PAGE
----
Growth and relationship of live weight to body measurements in semi-domesticated reindeer (Rangifer tarandus tarandus L.)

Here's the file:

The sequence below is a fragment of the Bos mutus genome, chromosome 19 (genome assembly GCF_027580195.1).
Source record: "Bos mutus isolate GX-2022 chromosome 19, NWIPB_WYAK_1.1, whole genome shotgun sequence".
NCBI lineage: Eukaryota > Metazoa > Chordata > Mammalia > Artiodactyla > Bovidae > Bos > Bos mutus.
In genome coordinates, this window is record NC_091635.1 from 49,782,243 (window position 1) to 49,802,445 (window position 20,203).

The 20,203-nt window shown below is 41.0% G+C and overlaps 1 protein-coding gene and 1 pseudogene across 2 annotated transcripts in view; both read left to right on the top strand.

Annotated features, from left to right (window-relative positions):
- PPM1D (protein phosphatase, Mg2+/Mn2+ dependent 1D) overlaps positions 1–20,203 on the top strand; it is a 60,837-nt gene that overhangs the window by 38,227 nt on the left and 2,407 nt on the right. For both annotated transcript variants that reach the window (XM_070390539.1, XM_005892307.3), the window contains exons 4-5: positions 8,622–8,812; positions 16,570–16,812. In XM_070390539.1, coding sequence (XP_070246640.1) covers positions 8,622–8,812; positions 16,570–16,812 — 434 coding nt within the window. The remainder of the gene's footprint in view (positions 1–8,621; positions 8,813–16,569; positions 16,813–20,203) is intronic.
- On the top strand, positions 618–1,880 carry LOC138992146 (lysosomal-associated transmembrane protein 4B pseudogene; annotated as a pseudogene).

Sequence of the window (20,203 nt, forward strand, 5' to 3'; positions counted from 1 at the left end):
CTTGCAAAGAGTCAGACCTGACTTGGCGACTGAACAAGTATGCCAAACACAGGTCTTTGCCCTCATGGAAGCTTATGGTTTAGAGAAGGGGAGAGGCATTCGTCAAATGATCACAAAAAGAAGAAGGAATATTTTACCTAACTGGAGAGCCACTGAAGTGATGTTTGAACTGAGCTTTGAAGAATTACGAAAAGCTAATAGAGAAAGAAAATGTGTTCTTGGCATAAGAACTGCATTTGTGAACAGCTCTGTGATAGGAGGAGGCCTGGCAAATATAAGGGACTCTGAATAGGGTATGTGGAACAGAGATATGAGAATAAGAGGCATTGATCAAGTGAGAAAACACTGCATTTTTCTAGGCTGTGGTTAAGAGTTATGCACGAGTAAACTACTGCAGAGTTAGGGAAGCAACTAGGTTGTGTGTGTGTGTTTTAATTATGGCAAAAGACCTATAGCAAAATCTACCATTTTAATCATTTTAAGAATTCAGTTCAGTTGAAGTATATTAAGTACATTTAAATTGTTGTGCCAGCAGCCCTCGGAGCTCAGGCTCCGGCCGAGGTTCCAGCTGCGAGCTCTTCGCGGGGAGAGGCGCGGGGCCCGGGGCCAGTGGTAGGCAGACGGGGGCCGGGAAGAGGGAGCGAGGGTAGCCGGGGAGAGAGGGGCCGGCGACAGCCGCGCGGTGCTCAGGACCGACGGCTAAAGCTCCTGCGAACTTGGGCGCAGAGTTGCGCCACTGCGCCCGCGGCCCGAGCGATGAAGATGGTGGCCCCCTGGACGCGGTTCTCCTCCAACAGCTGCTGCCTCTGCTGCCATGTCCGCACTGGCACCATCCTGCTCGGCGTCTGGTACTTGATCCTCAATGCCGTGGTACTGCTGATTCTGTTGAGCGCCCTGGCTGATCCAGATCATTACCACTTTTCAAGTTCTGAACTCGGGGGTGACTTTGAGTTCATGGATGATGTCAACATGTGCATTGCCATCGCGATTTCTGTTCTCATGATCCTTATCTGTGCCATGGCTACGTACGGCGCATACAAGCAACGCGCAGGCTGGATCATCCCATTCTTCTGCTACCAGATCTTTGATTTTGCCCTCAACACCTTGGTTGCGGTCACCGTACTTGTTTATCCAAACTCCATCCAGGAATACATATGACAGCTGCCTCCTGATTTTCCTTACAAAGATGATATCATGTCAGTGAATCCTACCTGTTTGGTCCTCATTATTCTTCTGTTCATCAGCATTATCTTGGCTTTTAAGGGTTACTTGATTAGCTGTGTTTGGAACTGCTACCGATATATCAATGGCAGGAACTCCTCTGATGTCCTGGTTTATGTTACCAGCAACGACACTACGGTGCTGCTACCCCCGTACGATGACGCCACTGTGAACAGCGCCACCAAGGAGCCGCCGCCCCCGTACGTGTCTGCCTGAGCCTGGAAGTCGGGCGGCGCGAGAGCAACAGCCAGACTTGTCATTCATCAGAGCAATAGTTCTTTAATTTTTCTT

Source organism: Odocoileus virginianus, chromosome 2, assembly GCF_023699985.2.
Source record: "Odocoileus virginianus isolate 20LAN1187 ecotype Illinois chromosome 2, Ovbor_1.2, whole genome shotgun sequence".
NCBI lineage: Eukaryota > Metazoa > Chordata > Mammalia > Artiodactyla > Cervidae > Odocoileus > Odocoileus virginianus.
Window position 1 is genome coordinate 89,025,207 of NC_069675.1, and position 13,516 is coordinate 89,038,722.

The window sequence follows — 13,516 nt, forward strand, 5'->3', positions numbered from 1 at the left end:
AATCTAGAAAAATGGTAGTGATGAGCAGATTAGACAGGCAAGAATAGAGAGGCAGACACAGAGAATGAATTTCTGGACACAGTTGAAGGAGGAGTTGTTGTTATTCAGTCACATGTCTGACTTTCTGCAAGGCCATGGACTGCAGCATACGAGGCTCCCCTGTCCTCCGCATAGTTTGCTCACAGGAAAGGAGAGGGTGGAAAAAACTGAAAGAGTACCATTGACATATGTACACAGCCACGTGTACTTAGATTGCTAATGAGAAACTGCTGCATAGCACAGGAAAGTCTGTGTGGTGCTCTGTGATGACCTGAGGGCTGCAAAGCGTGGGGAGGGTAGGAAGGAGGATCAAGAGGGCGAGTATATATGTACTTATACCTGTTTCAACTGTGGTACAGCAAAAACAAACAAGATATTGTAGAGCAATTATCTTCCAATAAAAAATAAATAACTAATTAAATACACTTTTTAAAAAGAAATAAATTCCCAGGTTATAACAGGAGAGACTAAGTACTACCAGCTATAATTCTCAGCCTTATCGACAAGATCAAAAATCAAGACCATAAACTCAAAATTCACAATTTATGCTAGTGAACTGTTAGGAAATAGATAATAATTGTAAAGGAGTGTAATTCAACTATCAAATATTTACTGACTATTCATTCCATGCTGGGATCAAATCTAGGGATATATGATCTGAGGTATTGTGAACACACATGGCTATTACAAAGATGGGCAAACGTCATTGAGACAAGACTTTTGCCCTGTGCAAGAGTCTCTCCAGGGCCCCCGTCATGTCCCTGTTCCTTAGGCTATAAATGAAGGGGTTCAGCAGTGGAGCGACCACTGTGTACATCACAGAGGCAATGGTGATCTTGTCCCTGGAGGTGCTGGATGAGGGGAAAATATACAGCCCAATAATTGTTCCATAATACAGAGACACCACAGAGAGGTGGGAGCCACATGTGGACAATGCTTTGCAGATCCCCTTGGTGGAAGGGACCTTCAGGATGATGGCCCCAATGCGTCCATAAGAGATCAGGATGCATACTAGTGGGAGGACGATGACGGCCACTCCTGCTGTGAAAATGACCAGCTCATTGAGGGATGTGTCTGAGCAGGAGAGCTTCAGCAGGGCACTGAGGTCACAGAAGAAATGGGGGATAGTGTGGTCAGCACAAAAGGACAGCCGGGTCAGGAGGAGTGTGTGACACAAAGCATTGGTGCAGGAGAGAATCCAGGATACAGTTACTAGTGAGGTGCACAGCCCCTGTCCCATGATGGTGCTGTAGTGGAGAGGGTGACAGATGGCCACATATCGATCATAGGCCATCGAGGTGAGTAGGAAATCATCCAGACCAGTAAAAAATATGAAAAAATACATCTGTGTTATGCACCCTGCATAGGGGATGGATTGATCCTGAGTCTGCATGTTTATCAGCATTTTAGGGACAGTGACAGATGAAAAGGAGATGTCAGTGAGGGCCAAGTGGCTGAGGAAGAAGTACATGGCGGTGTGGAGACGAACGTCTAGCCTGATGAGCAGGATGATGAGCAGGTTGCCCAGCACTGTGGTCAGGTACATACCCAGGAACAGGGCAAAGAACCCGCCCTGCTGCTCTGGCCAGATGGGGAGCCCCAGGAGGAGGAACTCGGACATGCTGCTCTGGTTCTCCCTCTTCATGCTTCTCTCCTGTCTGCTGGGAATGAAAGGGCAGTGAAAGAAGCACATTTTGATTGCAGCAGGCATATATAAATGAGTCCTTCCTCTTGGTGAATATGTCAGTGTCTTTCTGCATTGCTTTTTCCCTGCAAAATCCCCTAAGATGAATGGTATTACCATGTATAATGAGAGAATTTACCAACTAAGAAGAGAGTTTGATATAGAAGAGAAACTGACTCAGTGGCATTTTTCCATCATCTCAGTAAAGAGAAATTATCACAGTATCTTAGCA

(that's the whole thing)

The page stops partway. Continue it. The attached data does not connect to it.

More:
AbstractEstimation of live weight from measurements of body dimensions is useful in many management activities with domestic animals. In present study live weight was measured from 2932 female and 1037 male semi-domesticated reindeer (Rangifer tarandus tarandus L.) during different seasons in 1969-85. The age of reindeer varied between 1 day and 14 yrs. Back length (along back from second spinous process to base of tail) and chest girth (just behind front legs) were taken also from 1490 female and 510 male reindeer. The growth of reindeer from birth to adulthood was cumulative consisting of a rapid weight accretion during summers followed by a weight loss or stasis during winters. The mathematical analyses of the growth based on exponential solutions gave average values for growth of female and male reindeer. Body weight of females increased until the age of 4.5 yrs and that of males until the age of 5.5 yrs. During winter and spring body weight of hinds decreased 10 to 15 kg and that of stags 30 to 50 kg in different age groups. Significant linear regressions were found between live weight and back length (r = 0.809 and 0.892), live weight and chest girth (r = 0.860 and 0.872) and live weight and combined body measure (back length + chest girth) (r = 0.877 and 0.941) and live weight and body volume (r = 0.905 and 0.954, respectively) in female and male reindeer. Exponential regressions gave, however, the best estimations of live weight with combined body measure.
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